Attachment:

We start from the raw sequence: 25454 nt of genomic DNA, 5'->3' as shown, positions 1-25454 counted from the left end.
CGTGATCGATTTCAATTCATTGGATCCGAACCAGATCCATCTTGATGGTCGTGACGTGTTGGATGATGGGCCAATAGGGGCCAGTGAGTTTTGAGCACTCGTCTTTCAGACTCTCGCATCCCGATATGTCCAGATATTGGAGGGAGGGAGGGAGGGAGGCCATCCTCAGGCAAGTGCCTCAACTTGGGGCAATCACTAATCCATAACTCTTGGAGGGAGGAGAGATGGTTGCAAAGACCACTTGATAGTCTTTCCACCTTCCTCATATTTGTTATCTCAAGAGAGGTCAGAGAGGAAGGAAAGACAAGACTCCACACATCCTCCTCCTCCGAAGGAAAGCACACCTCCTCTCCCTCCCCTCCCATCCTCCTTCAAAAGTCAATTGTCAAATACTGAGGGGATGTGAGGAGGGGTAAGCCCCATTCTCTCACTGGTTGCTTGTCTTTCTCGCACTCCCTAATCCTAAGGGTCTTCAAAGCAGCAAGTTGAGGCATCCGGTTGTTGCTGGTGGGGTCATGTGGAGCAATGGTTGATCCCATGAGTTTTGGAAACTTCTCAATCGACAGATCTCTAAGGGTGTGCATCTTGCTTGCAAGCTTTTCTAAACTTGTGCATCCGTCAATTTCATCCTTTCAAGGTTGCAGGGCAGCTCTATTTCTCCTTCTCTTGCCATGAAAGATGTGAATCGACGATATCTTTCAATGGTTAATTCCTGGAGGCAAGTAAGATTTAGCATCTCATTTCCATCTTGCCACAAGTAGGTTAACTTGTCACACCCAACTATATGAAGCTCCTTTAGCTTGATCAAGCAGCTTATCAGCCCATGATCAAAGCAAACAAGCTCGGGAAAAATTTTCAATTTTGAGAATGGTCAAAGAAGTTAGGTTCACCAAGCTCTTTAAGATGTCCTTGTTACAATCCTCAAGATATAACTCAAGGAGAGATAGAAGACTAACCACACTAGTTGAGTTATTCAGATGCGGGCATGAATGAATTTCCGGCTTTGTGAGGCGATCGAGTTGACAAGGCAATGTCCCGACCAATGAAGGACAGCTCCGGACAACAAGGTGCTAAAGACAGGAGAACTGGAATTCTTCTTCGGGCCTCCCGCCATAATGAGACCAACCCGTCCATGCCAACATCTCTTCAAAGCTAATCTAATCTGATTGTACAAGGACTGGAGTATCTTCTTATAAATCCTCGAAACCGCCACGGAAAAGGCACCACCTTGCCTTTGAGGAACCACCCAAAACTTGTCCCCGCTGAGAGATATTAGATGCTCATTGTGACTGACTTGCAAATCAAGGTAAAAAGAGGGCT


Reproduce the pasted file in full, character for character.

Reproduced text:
We start from the raw sequence: 25454 nt of genomic DNA, 5'->3' as shown, positions 1-25454 counted from the left end.
CGTGATCGATTTCAATTCATTGGATCCGAACCAGATCCATCTTGATGGTCGTGACGTGTTGGATGATGGGCCAATAGGGGCCAGTGAGTTTTGAGCACTCGTCTTTCAGACTCTCGCATCCCGATATGTCCAGATATTGGAGGGAGGGAGGGAGGGAGGCCATCCTCAGGCAAGTGCCTCAACTTGGGGCAATCACTAATCCATAACTCTTGGAGGGAGGAGAGATGGTTGCAAAGACCACTTGATAGTCTTTCCACCTTCCTCATATTTGTTATCTCAAGAGAGGTCAGAGAGGAAGGAAAGACAAGACTCCACACATCCTCCTCCTCCGAAGGAAAGCACACCTCCTCTCCCTCCCCTCCCATCCTCCTTCAAAAGTCAATTGTCAAATACTGAGGGGATGTGAGGAGGGGTAAGCCCCATTCTCTCACTGGTTGCTTGTCTTTCTCGCACTCCCTAATCCTAAGGGTCTTCAAAGCAGCAAGTTGAGGCATCCGGTTGTTGCTGGTGGGGTCATGTGGAGCAATGGTTGATCCCATGAGTTTTGGAAACTTCTCAATCGACAGATCTCTAAGGGTGTGCATCTTGCTTGCAAGCTTTTCTAAACTTGTGCATCCGTCAATTTCATCCTTTCAAGGTTGCAGGGCAGCTCTATTTCTCCTTCTCTTGCCATGAAAGATGTGAATCGACGATATCTTTCAATGGTTAATTCCTGGAGGCAAGTAAGATTTAGCATCTCATTTCCATCTTGCCACAAGTAGGTTAACTTGTCACACCCAACTATATGAAGCTCCTTTAGCTTGATCAAGCAGCTTATCAGCCCATGATCAAAGCAAACAAGCTCGGGAAAAATTTTCAATTTTGAGAATGGTCAAAGAAGTTAGGTTCACCAAGCTCTTTAAGATGTCCTTGTTACAATCCTCAAGATATAACTCAAGGAGAGATAGAAGACTAACCACACTAGTTGAGTTATTCAGATGCGGGCATGAATGAATTTCCGGCTTTGTGAGGCGATCGAGTTGACAAGGCAATGTCCCGACCAATGAAGGACAGCTCCGGACAACAAGGTGCTAAAGACAGGAGAACTGGAATTCTTCTTCGGGCCTCCCGCCATAATGAGACCAACCCGTCCATGCCAACATCTCTTCAAAGCTAATCTAATCTGATTGTACAAGGACTGGAGTATCTTCTTATAAATCCTCGAAACCGCCACGGAAAAGGCACCACCTTGCCTTTGAGGAACCACCCAAAACTTGTCCCCGCTGAGAGATATTAGATGCTCATTGTGACTGACTTGCAAATCAAGGTAAAAAGAGGGCT